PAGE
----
This tutorial examines the use of the Simple API for XML version 2.0.x, or SAX 2.0.x. It is aimed at developers who have an understanding of XML and wish to learn this lightweight, event-based API for working with XML data. It assumes that you are familiar with concepts such as well-formedness and the tag-like nature of an XML document. (You can get a basic grounding in XML itself through the Introduction to XML tutorial, if necessary.) In this tutorial, you will learn how to use SAX to retrieve, manipulate, and output XML data.
Prerequisites: SAX is available in a number of programming languages, such as Java, Perl, C++, and Python. This tutorial uses the Java language in its demonstrations, but the concepts are substantially similar in all languages, and you can gain a thorough understanding of SAX without actually working through the examples.
The standard means for reading and manipulating XML files is the Document Object Model (DOM). Unfortunately this method, which involves reading the entire file and storing it in a tree structure, can be inefficient, slow, and a strain on resources.
One alternative is the Simple API for XML, or SAX. SAX allows you to process a document as it's being read, which avoids the need to wait for all of it to be stored before taking action.
SAX was developed by the members of the XML-DEV mailing list, and the Java version is now a SourceForge project (see Resources ). The purpose of the project was to provide a more natural means for working with XML -- in other words, one that did not involve the overhead and conceptual leap required for the DOM.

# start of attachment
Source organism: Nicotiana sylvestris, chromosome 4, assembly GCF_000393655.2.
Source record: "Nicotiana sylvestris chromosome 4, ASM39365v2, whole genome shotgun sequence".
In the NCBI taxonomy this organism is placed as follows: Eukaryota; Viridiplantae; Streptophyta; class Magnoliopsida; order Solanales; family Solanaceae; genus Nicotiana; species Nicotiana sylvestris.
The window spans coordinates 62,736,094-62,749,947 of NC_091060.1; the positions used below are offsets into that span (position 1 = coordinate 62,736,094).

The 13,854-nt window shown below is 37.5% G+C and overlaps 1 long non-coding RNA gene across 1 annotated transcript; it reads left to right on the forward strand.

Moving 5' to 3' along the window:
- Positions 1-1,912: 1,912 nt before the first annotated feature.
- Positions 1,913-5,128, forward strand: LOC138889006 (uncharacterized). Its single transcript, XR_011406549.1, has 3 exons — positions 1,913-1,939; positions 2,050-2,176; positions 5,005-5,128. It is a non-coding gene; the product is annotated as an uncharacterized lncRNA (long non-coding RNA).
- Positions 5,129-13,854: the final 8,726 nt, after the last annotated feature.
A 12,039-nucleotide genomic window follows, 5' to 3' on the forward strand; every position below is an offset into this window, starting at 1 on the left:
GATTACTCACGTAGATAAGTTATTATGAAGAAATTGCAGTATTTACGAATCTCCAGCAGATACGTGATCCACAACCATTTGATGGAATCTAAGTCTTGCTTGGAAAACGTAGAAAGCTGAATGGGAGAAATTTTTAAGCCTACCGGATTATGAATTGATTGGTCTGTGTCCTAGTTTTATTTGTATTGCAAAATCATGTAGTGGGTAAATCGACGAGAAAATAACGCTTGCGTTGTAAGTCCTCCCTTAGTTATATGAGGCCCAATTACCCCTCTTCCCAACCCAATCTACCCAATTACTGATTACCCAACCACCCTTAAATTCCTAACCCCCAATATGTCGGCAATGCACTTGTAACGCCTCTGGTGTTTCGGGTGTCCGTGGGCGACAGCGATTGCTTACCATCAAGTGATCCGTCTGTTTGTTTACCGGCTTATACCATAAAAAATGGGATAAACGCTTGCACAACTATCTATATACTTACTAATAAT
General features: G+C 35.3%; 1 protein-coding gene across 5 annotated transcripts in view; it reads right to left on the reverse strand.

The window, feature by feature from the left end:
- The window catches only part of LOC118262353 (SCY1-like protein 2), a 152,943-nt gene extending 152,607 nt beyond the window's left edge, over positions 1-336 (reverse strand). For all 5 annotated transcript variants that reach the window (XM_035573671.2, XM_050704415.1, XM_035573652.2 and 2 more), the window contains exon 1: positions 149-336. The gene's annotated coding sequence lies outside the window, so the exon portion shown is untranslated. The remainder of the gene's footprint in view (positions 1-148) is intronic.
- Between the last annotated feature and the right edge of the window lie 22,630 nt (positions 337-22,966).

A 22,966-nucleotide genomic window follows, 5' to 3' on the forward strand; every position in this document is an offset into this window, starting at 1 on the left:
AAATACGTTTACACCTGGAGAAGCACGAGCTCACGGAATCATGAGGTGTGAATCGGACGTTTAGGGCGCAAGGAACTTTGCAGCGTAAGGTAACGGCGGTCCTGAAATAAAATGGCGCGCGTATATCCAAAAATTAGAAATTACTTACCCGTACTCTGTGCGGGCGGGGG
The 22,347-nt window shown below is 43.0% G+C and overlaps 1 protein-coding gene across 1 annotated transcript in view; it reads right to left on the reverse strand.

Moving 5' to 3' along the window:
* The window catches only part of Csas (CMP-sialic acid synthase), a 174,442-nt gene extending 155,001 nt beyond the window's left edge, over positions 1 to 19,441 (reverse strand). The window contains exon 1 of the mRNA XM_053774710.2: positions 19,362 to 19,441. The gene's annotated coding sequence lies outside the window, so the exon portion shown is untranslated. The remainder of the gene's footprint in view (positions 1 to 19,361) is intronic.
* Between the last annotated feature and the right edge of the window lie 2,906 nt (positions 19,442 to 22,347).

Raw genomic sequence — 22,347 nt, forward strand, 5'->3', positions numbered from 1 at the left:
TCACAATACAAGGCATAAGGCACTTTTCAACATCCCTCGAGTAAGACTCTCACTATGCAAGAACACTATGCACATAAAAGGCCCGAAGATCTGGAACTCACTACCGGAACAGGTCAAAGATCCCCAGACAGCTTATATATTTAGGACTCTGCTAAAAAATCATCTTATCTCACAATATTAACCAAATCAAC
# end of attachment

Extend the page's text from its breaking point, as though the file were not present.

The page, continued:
The result was an API that is event-based. The parser sends events, such as the start or end of an element, to an event handler, which processes the information. The application itself can then deal with the data. The original document remains untouched, but SAX provides the means for manipulating the data, which can then be directed to another process or document.
SAX has no official standards body; it is not maintained by the World Wide Web Consortium (W3C) or any other official body, but it is a de facto standard in the XML community.
The examples in this tutorial, should you decide to try them out, require the following tools to be installed and working correctly. Running the examples is not a requirement for understanding.
- A text editor: XML files are simply text. To create and read them, a text editor is all you need.
- Java™ 2 SDK, Standard Edition version 1.4.x: SAX support has been built into the latest version of Java (available at http://java.sun.com/j2se/1.4.2/download.html ), so you won't need to install any separate classes. If you're using an earlier version of Java, such as Java 1.3.x, you'll also need an XML parser such as the Apache project's Xerces-Java (available at http://xml.apache.org/xerces2-j/index.html ), or Sun's Java API for XML Parsing (JAXP), part of the Java Web Services Developer Pack (available at http://java.sun.com/webservices/downloads/webservicespack.html ). You can also download the official version from SourceForge (available at http://sourceforge.net/project/showfiles.php?group_id=29449 ).
- Other Languages: Should you wish to adapt the examples, SAX implementations are also available in other programming languages. You can find information on C, C++, Visual Basic, Perl, and Python implementations of a SAX parser at http://www.saxproject.org/?selected=langs.